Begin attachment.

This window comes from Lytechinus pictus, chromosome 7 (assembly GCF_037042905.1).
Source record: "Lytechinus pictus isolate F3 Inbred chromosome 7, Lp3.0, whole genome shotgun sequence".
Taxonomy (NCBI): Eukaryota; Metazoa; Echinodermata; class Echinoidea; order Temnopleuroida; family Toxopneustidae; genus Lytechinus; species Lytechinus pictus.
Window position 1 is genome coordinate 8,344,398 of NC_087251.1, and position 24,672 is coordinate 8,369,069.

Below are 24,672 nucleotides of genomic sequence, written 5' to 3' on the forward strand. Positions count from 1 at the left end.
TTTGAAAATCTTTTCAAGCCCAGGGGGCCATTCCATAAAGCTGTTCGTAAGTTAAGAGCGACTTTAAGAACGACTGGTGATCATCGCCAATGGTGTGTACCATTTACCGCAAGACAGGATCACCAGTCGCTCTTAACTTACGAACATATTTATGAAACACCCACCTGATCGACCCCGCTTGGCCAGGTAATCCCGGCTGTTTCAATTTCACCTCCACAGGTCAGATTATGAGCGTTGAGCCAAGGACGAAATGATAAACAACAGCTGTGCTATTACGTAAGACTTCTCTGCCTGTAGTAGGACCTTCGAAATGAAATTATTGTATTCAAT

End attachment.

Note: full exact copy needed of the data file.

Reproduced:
This window comes from Lytechinus pictus, chromosome 7 (assembly GCF_037042905.1).
Source record: "Lytechinus pictus isolate F3 Inbred chromosome 7, Lp3.0, whole genome shotgun sequence".
Taxonomy (NCBI): Eukaryota; Metazoa; Echinodermata; class Echinoidea; order Temnopleuroida; family Toxopneustidae; genus Lytechinus; species Lytechinus pictus.
Window position 1 is genome coordinate 8,344,398 of NC_087251.1, and position 24,672 is coordinate 8,369,069.

Below are 24,672 nucleotides of genomic sequence, written 5' to 3' on the forward strand. Positions count from 1 at the left end.
TTTGAAAATCTTTTCAAGCCCAGGGGGCCATTCCATAAAGCTGTTCGTAAGTTAAGAGCGACTTTAAGAACGACTGGTGATCATCGCCAATGGTGTGTACCATTTACCGCAAGACAGGATCACCAGTCGCTCTTAACTTACGAACATATTTATGAAACACCCACCTGATCGACCCCGCTTGGCCAGGTAATCCCGGCTGTTTCAATTTCACCTCCACAGGTCAGATTATGAGCGTTGAGCCAAGGACGAAATGATAAACAACAGCTGTGCTATTACGTAAGACTTCTCTGCCTGTAGTAGGACCTTCGAAATGAAATTATTGTATTCAAT